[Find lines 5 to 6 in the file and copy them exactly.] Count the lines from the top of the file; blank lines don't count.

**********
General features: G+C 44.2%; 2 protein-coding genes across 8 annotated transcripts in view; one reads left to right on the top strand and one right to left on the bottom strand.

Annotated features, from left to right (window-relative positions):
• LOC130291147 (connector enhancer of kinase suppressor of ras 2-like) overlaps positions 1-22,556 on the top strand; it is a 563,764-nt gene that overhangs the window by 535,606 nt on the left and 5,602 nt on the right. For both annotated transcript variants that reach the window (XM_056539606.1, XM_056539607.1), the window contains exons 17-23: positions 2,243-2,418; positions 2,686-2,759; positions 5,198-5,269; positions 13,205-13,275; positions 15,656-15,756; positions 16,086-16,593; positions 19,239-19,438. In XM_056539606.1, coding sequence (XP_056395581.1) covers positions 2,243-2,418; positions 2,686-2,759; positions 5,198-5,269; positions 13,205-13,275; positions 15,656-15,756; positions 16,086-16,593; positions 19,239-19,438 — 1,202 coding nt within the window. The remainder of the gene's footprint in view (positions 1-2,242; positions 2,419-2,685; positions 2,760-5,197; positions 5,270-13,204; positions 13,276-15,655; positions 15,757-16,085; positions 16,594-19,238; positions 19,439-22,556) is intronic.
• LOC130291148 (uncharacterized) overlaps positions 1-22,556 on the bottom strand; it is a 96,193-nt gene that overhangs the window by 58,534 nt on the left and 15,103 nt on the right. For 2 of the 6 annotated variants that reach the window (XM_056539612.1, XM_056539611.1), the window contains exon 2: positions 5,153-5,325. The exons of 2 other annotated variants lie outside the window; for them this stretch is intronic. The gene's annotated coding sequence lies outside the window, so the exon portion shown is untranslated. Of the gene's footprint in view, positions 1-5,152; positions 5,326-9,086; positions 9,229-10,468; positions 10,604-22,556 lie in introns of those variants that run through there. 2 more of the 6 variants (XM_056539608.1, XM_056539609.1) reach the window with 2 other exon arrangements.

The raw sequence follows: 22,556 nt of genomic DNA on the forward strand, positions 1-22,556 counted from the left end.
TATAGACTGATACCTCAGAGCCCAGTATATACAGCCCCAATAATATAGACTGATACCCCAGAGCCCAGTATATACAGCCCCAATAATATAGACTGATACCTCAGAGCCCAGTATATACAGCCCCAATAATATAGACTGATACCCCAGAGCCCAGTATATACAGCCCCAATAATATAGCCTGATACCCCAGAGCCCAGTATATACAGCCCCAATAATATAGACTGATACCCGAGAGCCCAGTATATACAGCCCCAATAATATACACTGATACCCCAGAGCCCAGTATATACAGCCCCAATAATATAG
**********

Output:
The raw sequence follows: 22,556 nt of genomic DNA on the forward strand, positions 1-22,556 counted from the left end.
TATAGACTGATACCTCAGAGCCCAGTATATACAGCCCCAATAATATAGACTGATACCCCAGAGCCCAGTATATACAGCCCCAATAATATAGACTGATACCTCAGAGCCCAGTATATACAGCCCCAATAATATAGACTGATACCCCAGAGCCCAGTATATACAGCCCCAATAATATAGCCTGATACCCCAGAGCCCAGTATATACAGCCCCAATAATATAGACTGATACCCGAGAGCCCAGTATATACAGCCCCAATAATATACACTGATACCCCAGAGCCCAGTATATACAGCCCCAATAATATAG